The term cataract refers to the opacification of the lens, i.e. the acquired or congenital loss of transparency of the lens capsule or substance.

The term cataract refers to the opacification of the lens, i.e. the acquired or congenital loss of transparency of the capsule or its nucleus. In the most frequent cases, the opacification generally occurs gradually and is related to the ageing process. This process is the result of biological and biochemical changes that occur in the lens fibres.

The lens is the natural lens of the eye and is responsible for focusing the light rays on the retina. It is a biconvex and transparent structure that sits directly behind the iris, connected to the ciliary body by ligaments called zonules, formed by numerous fibrils. The lens can be divided into three layers: capsule, cortex and nucleus.

According to the World Health Organization (WHO), cataracts are the leading cause of reversible blindness worldwide, and the second leading cause of low vision.

Types of Cataract

Cataracts can be classified according to their morphology into three types:

  • cataract nuclear when the opacification of the lens occurs in the central zone;
  • cataract cortical cataract when the opacification occurs in the most lateral area with a radiating appearance;
  • cataract posterior subcapsular cataract when opacification occurs beneath the posterior lens capsule.

We can further characterise cataract into four major types according to the aetiology:

  • Senile: This is the most common type of cataract, it is estimated that 90% of cataracts are due to age and it is usually bilateral.
  • Congenital: Appears at birth due to congenital eye malformations, intrauterine infections, genetic syndromes, radiation exposure and no known cause.
  • Traumatic: it is the main cause of unilateral blindness in young active adults. Generally associated with blunt or perforating trauma, however its appearance may be related to other factors such as prolonged exposure to infrared and ionising radiation or electrical shocks. On average, the age range of this type of cataract is about two decades younger than that of senile cataract.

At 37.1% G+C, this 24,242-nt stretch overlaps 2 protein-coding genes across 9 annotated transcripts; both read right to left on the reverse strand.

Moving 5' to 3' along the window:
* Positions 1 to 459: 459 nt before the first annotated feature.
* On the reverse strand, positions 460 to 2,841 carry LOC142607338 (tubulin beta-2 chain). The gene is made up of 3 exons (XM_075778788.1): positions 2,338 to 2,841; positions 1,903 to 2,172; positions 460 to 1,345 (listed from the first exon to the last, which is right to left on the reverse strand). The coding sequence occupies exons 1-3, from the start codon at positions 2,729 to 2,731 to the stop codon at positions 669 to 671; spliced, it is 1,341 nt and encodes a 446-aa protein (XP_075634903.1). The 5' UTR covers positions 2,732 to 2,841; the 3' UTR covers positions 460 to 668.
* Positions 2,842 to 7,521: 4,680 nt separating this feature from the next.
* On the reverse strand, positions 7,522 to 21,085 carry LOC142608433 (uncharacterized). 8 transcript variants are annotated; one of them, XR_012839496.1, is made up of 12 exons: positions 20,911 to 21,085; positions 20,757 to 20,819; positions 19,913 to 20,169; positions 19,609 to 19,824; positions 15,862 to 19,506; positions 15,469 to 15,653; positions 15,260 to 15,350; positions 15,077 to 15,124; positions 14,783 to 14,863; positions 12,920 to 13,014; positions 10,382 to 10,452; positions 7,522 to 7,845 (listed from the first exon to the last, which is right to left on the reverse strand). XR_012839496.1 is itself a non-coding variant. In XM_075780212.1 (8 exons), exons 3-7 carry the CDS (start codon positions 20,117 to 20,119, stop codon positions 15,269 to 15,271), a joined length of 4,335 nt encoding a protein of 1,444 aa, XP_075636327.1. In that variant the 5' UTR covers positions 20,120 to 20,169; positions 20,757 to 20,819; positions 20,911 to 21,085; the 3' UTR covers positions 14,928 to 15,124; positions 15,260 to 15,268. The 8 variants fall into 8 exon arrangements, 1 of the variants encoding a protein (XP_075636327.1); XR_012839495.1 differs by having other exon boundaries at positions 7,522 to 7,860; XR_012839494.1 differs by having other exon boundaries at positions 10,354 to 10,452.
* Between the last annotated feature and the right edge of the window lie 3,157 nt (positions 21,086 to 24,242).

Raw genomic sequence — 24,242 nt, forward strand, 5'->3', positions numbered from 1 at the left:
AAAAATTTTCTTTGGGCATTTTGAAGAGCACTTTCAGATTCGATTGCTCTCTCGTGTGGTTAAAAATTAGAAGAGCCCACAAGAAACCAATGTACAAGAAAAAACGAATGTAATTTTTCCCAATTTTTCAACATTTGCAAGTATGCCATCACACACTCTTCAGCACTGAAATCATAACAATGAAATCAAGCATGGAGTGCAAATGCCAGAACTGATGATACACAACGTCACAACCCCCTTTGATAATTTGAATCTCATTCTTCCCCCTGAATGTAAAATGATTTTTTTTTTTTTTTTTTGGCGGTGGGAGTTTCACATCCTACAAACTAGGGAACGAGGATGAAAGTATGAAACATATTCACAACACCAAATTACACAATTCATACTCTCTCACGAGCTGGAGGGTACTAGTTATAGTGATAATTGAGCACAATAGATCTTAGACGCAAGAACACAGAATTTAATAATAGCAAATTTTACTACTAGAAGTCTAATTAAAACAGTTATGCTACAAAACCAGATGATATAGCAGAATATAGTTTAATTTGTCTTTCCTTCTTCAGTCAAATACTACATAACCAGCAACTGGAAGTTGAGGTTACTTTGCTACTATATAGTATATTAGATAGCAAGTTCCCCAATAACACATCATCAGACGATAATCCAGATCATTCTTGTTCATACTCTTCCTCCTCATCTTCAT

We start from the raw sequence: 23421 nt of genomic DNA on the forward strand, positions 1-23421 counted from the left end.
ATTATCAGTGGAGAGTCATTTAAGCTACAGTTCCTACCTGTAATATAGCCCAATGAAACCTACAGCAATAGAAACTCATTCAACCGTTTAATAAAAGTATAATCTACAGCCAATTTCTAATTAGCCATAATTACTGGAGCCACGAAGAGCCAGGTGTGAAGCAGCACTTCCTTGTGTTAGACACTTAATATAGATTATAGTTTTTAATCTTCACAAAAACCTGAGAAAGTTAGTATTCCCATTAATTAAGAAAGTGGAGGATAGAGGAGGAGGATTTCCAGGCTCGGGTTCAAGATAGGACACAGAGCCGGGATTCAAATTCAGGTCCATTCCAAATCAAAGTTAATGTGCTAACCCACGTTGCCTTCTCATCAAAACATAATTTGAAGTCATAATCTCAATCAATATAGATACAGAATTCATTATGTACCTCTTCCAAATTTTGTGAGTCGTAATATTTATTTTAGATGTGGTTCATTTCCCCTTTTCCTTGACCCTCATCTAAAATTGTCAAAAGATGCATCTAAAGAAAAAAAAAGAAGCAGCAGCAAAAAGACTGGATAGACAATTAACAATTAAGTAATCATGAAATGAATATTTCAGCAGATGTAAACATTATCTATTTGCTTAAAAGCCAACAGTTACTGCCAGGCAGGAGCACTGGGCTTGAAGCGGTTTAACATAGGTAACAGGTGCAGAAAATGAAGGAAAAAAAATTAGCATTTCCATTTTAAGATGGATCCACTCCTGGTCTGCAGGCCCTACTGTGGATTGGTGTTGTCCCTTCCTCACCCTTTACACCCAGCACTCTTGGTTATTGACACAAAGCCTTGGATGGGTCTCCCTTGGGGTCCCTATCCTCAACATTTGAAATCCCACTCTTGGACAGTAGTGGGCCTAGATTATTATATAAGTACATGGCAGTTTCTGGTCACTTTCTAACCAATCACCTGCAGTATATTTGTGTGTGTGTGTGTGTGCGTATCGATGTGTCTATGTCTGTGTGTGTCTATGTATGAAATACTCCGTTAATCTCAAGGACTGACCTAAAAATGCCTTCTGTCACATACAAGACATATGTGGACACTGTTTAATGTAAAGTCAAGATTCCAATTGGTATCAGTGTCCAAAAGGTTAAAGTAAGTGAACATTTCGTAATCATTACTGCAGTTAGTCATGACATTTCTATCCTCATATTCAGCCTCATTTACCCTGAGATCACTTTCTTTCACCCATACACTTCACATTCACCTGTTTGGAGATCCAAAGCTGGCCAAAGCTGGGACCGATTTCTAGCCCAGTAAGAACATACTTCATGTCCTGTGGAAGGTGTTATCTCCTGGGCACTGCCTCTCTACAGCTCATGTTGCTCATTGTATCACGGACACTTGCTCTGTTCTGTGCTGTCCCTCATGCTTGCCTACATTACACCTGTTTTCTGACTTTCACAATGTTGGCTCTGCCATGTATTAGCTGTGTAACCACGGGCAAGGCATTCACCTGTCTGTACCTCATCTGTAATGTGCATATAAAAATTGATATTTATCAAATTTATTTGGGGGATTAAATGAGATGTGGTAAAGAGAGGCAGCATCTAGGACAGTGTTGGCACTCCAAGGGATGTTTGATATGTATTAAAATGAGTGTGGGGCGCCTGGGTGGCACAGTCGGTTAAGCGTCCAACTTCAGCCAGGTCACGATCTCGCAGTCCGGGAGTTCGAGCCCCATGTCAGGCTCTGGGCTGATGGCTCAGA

• Secondary: This occurs as a consequence of other systemic diseases and the prolonged use of certain drugs, such as corticosteroids in high doses and for a long time.
Cataract 2

The change in visual function depends on the type and severity of the cataract. The signs and symptoms of cataract usually evolve progressively with variable speed and tend to become more pronounced in the more advanced stages. Currently, there is no way to stop or predict cataract progression.

The most frequent signs/symptoms are:

  • Decreased visual acuity;
  • Feeling of "cloudy" or "blurred" vision;
  • Photophobia;
  • Glare;
  • Decreased sensitivity to contrast;
  • Changes in colour vision;
  • Visual field alterations.

In nuclear cataract there is an induced myopia, caused by refractive change, due to the more frequent central opacity. Normally distance vision worsens, but in some presbyopic patients (who have difficulty reading) near vision may temporarily improve.

In cortical and subcapsular cataracts, the symptoms may be milder and go unnoticed, since the loss of visual acuity is not so notorious and the most common complaint is related to loss of sensitivity to contrast. The findings of the objective examination performed by the ophthalmologist are always related to the subjective symptoms of the patient.

Cataract has several risk factors besides age, such as smoking, alcohol consumption, exposure to sunlight, Diabetes Mellitus, or continuous use of corticosteroids. Currently there is no effective and proven prevention method for cataract, surgery is the only definitive treatment.

As the clinical picture of cataract is very wide, the diagnosis must be made by an ophthalmologist based on certain tests. Among them we highlight the observation by the ophthalmologist under the bio microscope and the visual acuity and contrast vision. A biometrics specular microscopy, the topography and the OCT are exams that help in the choice of the surgical plan and also in finding situations that may overlap, jeopardising the final result of the surgery.

Cataract surgery is currently the only solution to recover lost sight.

Microsurgery of the cataract, with the aid of femtosecond laser and phacoemulsification and the introduction of an intraocular lens is a very effective surgery, of low risk and rare complications, in the hand of an experienced surgeon and with excellent results.

Good results require careful preparation with regard to the evaluation of the eye's parameters in order to correctly choose the lens to be implanted. It is also important to check for any associated pathologies that could compromise the visual outcome.

The lens to be implanted can be fundamentally of three types, monofocal, extended focus (EDOF) or multifocal.